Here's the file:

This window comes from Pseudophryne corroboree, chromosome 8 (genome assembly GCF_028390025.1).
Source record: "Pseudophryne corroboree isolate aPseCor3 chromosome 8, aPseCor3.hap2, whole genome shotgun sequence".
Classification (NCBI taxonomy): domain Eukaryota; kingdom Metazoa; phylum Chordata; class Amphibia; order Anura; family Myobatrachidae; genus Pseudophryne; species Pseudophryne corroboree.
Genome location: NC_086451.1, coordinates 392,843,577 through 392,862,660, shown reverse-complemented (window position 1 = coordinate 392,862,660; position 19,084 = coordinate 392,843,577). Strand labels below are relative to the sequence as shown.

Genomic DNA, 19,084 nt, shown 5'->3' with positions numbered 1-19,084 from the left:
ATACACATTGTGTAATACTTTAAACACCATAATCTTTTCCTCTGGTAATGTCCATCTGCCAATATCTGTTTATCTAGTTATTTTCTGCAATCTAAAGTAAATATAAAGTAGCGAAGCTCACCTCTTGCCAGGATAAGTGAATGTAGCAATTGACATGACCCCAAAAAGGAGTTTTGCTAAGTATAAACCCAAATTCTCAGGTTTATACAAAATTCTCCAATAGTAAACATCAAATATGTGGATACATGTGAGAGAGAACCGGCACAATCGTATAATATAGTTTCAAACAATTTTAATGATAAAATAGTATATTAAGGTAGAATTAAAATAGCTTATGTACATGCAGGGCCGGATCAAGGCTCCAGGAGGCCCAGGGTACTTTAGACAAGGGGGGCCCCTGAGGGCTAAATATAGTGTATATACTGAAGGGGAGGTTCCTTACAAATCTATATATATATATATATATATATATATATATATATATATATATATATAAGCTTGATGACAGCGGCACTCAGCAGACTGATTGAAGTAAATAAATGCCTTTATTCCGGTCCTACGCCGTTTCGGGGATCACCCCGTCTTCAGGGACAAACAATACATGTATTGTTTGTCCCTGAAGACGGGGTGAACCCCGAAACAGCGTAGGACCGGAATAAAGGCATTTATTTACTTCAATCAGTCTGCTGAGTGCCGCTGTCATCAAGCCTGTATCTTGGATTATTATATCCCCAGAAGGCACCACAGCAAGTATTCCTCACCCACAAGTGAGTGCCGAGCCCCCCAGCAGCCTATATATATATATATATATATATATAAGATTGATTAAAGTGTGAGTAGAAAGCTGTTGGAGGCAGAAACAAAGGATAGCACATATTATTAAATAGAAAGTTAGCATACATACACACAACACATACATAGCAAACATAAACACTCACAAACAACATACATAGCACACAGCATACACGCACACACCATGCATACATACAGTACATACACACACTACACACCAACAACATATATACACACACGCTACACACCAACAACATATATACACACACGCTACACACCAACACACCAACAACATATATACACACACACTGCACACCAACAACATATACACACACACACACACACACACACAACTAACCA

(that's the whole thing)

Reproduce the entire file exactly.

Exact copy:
This window comes from Pseudophryne corroboree, chromosome 8 (genome assembly GCF_028390025.1).
Source record: "Pseudophryne corroboree isolate aPseCor3 chromosome 8, aPseCor3.hap2, whole genome shotgun sequence".
Classification (NCBI taxonomy): domain Eukaryota; kingdom Metazoa; phylum Chordata; class Amphibia; order Anura; family Myobatrachidae; genus Pseudophryne; species Pseudophryne corroboree.
Genome location: NC_086451.1, coordinates 392,843,577 through 392,862,660, shown reverse-complemented (window position 1 = coordinate 392,862,660; position 19,084 = coordinate 392,843,577). Strand labels below are relative to the sequence as shown.

Genomic DNA, 19,084 nt, shown 5'->3' with positions numbered 1-19,084 from the left:
ATACACATTGTGTAATACTTTAAACACCATAATCTTTTCCTCTGGTAATGTCCATCTGCCAATATCTGTTTATCTAGTTATTTTCTGCAATCTAAAGTAAATATAAAGTAGCGAAGCTCACCTCTTGCCAGGATAAGTGAATGTAGCAATTGACATGACCCCAAAAAGGAGTTTTGCTAAGTATAAACCCAAATTCTCAGGTTTATACAAAATTCTCCAATAGTAAACATCAAATATGTGGATACATGTGAGAGAGAACCGGCACAATCGTATAATATAGTTTCAAACAATTTTAATGATAAAATAGTATATTAAGGTAGAATTAAAATAGCTTATGTACATGCAGGGCCGGATCAAGGCTCCAGGAGGCCCAGGGTACTTTAGACAAGGGGGGCCCCTGAGGGCTAAATATAGTGTATATACTGAAGGGGAGGTTCCTTACAAATCTATATATATATATATATATATATATATATATATATATATATATATATAAGCTTGATGACAGCGGCACTCAGCAGACTGATTGAAGTAAATAAATGCCTTTATTCCGGTCCTACGCCGTTTCGGGGATCACCCCGTCTTCAGGGACAAACAATACATGTATTGTTTGTCCCTGAAGACGGGGTGAACCCCGAAACAGCGTAGGACCGGAATAAAGGCATTTATTTACTTCAATCAGTCTGCTGAGTGCCGCTGTCATCAAGCCTGTATCTTGGATTATTATATCCCCAGAAGGCACCACAGCAAGTATTCCTCACCCACAAGTGAGTGCCGAGCCCCCCAGCAGCCTATATATATATATATATATATATATAAGATTGATTAAAGTGTGAGTAGAAAGCTGTTGGAGGCAGAAACAAAGGATAGCACATATTATTAAATAGAAAGTTAGCATACATACACACAACACATACATAGCAAACATAAACACTCACAAACAACATACATAGCACACAGCATACACGCACACACCATGCATACATACAGTACATACACACACTACACACCAACAACATATATACACACACGCTACACACCAACAACATATATACACACACGCTACACACCAACACACCAACAACATATATACACACACACTGCACACCAACAACATATACACACACACACACACACACACACAACTAACCA